Whilst it is very rare that a tissue in the human body has no nerve or blood supply, this is the case for the discs after the first few months of life (like the inside of the eyeballs!). As a result, the discs are quite foreign to the body’s immune system, to the point where it is unrecognizable.

Therefore, when a disc herniates the immune system reacts to this as it would a foreign body, such as an infection or a virus. This means it attacks the disc tissue resulting in an inflammatory reaction which will end up affecting the nerve root given its proximity to the disc.


The most common symptoms associated with Sciatica is pain travelling down the back of the leg. Key areas include the buttocks, back of the thigh, calf, and foot.

Some people can experience a burning, electric shock or pins and needles type pain or in rare cases a sensation of cold water running down the leg that may be associated with numbness or muscle weakness.

The intensity of the symptoms can be quite broad ranging from mild, barely noticeable pain to severe pain, likened in some cases to childbirth. Sciatica can affect people of every age however it is mostly seen in the forties and fifties.

Expected timeframes for recovery from a sciatica diagnosis can vary greatly however the pain is generally the worst for the first 2-4 weeks.

At the 12-week mark 50% of those with sciatica will have nearly a complete resolution of initial symptoms. For a small group of people, pain may not improve at the rate normally expected however by the 12-month milestone over 75% of patients are asymptomatic.


When it comes to the management of Sciatica there are a range of treatment options available, including physiotherapy. The most important factor in most of these is allowing the appropriate amount of time for recovery.

Other common non-surgical treatments include adjusting lifestyle factors such as smoking cessation and weight loss as well as introducing general exercises or specific spinal/ nerve movements targeted at mobilising the sciatic nerve.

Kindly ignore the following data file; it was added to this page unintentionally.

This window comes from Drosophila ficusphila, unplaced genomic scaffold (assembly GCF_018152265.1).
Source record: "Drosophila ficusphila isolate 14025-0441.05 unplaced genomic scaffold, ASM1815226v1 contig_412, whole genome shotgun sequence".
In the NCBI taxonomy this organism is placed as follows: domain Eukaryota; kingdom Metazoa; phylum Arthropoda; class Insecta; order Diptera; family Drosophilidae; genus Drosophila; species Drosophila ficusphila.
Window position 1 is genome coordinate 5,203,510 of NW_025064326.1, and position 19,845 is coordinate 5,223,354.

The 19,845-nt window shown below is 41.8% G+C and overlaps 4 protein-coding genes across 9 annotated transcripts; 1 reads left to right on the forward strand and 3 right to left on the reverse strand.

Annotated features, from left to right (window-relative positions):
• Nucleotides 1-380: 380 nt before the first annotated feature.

In extreme cases medications, specialist nerve injections or surgery may be used as a last resort however for most this is certainly avoidable!

If you are unsure about what may work best for you then book an appointment with your health professional who can provide you with an accurate diagnosis and a suitable treatment plan that is built around you and your lifestyle!


Dower, A., Davies, M., & Ghahreman, A. (2019). Pathologic Basis of Lumbar Radicular Pain. World Neurosurgery, 128, 114-121. doi: 10.1016/j.wneu.2019.04.147

Goldsmith, R., Williams, N., & Wood, F. (2019). Understanding sciatica: illness and treatment beliefs in a lumbar radicular pain population. A qualitative interview study. BJGP Open, 3(3), bjgpopen19X101654. doi: 10.3399/bjgpopen19x101654

Jesson, T., Runge, N., & Schmid, A. (2020). Physiotherapy for people with painful peripheral neuropathies: a narrative review of its efficacy and safety. PAIN Reports, 5(5), 1-e834. doi: 10.1097/pr9.0000000000000834

Schmid, A., Hailey, L., & Tampin, B. (2018). Entrapment Neuropathies: Challenging Common Beliefs With Novel Evidence. Journal Of Orthopaedic & Sports Physical Therapy, 48(2), 58-62. doi: 10.2519/jospt.2018.0603. <a href="">Background photo created by jcomp -</a>